Poland's student union: litmus test for 1983?
Polish students may provide a litmus test for the Warsaw government as the new year opens with martial law suspended instead of lifted outright.
The students - through the new Association of Polish Students - begin the year with a union that enjoys some of the preferences of the fully independent one suppressed under martial law.
For nearly a year after the December 1981 imposition of martial law, the student movement was in limbo while authorities tried to revive a former, more-controlled union. It didn't work.
Stirrings at universities in Warsaw and Torun Nov. 10, a Solidarity anniversary that passed without other incidents, served to remind the regime that youth still must be handled with care.
The new student union was established Nov. 22. Formed as an association in which politics are compartmentalized, it emphasizes social, professional, and occupational interests. After making sure that basic political ground rules would be observed, the government pretty much left the rest of the organizational process up to the students. Most of them seem to welcome this.
The association's founding documents describe it as ''socialist in character'' and bow to the ''leading role'' of the Communist Party in Polish life. That said, the union is defined as open to all students, regardless of political and religious outlook.
That goes some way toward the democratization of student life that developed in Solidarity's heyday. The association obviously does not have the autonomy of the short-lived union formed in February 1981. But its name and charter in effect restore a broadly nonpolitical tradition that prevailed from the early 1950s until Edward Gierek moved in 1973 to bring students back under strict ideological rein.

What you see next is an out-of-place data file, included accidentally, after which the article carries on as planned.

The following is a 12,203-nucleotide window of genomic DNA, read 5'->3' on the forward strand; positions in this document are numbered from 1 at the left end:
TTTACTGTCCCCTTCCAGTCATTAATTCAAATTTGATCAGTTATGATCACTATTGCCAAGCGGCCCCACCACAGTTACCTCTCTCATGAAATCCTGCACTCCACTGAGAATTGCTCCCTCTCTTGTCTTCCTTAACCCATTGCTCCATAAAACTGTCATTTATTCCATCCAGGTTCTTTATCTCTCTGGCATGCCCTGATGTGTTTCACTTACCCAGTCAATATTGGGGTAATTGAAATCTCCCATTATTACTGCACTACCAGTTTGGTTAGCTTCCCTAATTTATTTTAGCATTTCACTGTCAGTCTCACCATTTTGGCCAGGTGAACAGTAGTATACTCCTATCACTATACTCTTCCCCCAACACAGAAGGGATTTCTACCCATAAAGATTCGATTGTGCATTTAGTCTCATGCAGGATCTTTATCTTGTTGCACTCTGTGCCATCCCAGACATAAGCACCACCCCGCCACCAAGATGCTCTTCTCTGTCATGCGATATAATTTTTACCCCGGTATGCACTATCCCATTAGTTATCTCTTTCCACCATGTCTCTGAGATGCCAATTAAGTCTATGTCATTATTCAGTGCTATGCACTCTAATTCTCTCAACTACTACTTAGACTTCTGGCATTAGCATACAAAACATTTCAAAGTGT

A few months ago, the authorities realized they had to pacify the young generation if they were ever to gain acceptance from society at large for some common platform for economic recovery.
Eleven million Poles are between 15 and 29 years of age. This age group accounts for 47 percent of skilled workers.
Each year 500,000 graduate and begin looking for work, but fewer and fewer job openings are consistent with their qualifications. A Communist Party report has estimated that by 1985 there might be 57,000 fewer jobs for university graduates and a shortfall of 470,000 jobs for graduates of technical and secondary schools.
The housing shortage compounds the alienation of young Poles. Of 3 million young couples, a recent survey showed, only 18 percent had an apartment of their own when they married. Fifty-six percent had a room to themselves; 17 percent had to share. The other 9 percent started married life apart.
A decade ago, Mr. Gierek promised every family a decent home by the end of the '80s. The housing program got off to a hopeful start but went into a decline in 1975. There is a waiting list with at least 2 1/2 million applicants - most of them young people.
Such conditions compound the problems of juvenile delinquency, crime (often violent), and drug abuse.